That we avoided violence shows that demonstrators saw its irrationality and our officials were proactive, not reactive.
It says a lot of good about the citizens of Sarasota and Manatee counties — that the region avoided violence the past 10 days.
Kudos to the protesters and marchers for maintaining their emotions and using their rational minds to the point of resisting any urges to unleash destructive force against their neighbors.
To be sure, residents in both counties were on edge, worried what would happen here as we all witnessed the unnecessary and senseless murders, rioting and looting that engulfed many of America’s largest urban areas.
No one of a rational mind understands what good and productive come from destroying the property and businesses of law-abiding citizens. Thankfully, the demonstrators in Sarasota and Manatee had the decency and smarts to see that as well.
Likewise, Sarasota and Manatee law enforcement — through the able leadership of sheriffs Tom Knight and Charlie Wells of Sarasota and Manatee, respectively; the police chiefs Bernadette DiPino and Melanie Bevan of Sarasota and Bradenton, respectively; their top deputies; and entire forces — deserves congratulations and thanks for being proactive rather than reactive and managing this potentially volatile tinder box without incident.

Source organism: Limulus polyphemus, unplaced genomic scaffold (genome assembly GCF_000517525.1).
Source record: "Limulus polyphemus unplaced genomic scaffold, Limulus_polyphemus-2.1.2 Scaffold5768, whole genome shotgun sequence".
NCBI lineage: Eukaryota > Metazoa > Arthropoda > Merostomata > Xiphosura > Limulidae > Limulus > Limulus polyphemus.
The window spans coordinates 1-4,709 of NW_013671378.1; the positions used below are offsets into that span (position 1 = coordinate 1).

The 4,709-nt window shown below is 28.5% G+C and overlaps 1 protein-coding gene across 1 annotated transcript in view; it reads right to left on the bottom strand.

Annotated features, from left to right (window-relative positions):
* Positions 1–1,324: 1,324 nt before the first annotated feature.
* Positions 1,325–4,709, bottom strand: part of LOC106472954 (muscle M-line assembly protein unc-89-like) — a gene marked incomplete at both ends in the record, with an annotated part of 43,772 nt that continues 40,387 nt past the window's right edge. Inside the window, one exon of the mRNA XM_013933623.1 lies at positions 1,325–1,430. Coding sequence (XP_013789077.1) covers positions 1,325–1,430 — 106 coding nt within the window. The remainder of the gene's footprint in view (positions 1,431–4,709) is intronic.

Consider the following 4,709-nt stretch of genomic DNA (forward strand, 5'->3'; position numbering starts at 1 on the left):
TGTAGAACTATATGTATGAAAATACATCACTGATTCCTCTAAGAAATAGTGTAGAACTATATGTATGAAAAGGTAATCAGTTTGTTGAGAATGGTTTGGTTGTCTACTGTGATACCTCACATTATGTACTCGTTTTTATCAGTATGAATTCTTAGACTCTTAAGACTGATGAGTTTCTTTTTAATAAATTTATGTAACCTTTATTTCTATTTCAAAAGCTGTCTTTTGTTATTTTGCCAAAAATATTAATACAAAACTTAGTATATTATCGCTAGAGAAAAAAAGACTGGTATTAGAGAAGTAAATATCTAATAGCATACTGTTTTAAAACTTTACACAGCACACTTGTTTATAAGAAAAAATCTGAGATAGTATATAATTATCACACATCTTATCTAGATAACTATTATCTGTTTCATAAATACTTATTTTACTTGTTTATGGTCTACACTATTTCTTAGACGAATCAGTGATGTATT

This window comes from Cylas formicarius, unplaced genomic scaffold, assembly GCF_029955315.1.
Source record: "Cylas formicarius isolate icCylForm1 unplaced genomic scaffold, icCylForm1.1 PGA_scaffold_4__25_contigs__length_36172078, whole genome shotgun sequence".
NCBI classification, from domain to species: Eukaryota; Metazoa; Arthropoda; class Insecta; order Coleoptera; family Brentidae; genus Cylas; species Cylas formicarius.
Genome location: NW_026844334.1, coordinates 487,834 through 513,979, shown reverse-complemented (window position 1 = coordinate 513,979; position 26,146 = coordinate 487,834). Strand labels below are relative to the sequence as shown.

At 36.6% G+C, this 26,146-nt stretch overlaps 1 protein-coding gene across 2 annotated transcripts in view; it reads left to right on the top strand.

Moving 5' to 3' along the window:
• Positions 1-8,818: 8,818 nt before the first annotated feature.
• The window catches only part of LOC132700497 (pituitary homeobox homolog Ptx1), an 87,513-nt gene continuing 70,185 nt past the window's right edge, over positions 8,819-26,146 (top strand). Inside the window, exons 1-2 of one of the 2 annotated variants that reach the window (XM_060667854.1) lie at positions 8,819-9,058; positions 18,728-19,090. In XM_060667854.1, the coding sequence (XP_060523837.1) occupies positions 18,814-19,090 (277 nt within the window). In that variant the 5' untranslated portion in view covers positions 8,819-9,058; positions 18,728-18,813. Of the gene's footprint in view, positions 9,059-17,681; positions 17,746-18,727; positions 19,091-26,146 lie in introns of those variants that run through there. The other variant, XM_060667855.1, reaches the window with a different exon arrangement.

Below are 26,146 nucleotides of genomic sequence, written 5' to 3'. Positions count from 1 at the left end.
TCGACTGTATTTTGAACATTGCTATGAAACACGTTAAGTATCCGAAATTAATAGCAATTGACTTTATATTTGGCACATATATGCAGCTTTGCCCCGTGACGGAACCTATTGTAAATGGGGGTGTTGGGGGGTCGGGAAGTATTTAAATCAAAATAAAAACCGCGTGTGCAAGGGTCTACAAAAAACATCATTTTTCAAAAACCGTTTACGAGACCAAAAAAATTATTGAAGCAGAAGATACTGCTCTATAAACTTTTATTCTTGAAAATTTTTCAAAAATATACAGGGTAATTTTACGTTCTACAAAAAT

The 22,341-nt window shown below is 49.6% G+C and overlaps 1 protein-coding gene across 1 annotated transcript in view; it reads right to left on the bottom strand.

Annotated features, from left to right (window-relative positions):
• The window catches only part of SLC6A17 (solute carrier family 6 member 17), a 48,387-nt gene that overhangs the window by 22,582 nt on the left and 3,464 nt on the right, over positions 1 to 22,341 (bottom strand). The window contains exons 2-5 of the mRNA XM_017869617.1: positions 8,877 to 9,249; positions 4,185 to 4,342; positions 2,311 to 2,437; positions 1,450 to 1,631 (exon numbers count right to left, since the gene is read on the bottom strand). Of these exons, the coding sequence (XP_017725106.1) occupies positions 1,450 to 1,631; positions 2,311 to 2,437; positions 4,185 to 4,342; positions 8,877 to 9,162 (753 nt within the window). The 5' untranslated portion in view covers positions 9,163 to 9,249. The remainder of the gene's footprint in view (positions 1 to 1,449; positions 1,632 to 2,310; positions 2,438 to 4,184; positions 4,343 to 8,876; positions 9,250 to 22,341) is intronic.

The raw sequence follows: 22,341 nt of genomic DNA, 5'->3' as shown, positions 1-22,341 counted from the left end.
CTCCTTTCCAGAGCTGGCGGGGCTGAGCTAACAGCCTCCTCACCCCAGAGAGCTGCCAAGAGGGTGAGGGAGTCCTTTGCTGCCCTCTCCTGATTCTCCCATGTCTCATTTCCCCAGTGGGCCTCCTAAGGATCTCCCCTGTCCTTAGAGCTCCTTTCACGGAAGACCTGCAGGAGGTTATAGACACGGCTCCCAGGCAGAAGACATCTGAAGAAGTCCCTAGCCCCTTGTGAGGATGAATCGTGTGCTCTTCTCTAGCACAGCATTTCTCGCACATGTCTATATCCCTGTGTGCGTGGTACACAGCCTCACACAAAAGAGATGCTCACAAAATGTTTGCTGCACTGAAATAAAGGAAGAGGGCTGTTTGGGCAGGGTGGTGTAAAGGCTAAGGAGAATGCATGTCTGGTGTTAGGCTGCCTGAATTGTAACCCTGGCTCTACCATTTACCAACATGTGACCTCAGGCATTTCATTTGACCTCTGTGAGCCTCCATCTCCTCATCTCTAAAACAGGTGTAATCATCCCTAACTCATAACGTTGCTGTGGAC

We all know demonstrations — for or against — are an integral part to the functioning of our free democratic republic. But it’s probably also correct to say that far above that right is everyone’s desire to live peacefully and safely. Thankfully, that desire permeated this community.
You have to believe the vast majority of Americans instinctively and absolutely condemn the killing of George Floyd by former Minneapolis police officer Derek Chauvin and the complicity of the other officers standing by.
But unfortunately, that one terrible act has become an all-encompassing symbol of what is portrayed as rampant, deep-rooted police brutality and racism against black people and that the entire country’s policing must be radically altered.
If we’ve learned anything from COVID-19, it should be that sweeping one-size-fits-all conclusions are wrong. In the case of America’s police killing black people, numerous validated studies and research convincingly show America’s police officers are not killing black people indiscriminately or disproportionately.
Wall Street Journal columnist Jason Riley, an African American, cited last week a 2016 working paper by Harvard University economist Roland Fryer, also an African American, who concluded there was no evidence of bias in police shootings. He did find that black and Hispanic people were 50% more likely to receive nonlethal force from police. Riley also quoted a joint study by the University of Maryland and Michigan State University, which said:
“We didn’t find evidence for anti-black or anti-Hispanic disparity in police use of force across all shootings, and, if anything, found anti-white disparities when controlling for race-specific crime.”